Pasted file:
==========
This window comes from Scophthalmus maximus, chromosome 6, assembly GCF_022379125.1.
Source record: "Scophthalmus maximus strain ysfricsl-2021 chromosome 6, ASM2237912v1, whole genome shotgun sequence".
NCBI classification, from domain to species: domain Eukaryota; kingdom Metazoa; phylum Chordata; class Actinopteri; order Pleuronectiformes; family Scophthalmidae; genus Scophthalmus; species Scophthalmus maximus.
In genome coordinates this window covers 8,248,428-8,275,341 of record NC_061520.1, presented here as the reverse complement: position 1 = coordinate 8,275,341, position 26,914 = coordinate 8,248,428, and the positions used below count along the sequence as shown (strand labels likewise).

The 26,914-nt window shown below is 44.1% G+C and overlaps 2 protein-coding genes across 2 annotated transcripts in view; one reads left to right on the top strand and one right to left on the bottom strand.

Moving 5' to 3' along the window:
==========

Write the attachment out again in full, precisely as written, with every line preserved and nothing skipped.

This window comes from Scophthalmus maximus, chromosome 6, assembly GCF_022379125.1.
Source record: "Scophthalmus maximus strain ysfricsl-2021 chromosome 6, ASM2237912v1, whole genome shotgun sequence".
NCBI classification, from domain to species: domain Eukaryota; kingdom Metazoa; phylum Chordata; class Actinopteri; order Pleuronectiformes; family Scophthalmidae; genus Scophthalmus; species Scophthalmus maximus.
In genome coordinates this window covers 8,248,428-8,275,341 of record NC_061520.1, presented here as the reverse complement: position 1 = coordinate 8,275,341, position 26,914 = coordinate 8,248,428, and the positions used below count along the sequence as shown (strand labels likewise).

The 26,914-nt window shown below is 44.1% G+C and overlaps 2 protein-coding genes across 2 annotated transcripts in view; one reads left to right on the top strand and one right to left on the bottom strand.

Moving 5' to 3' along the window: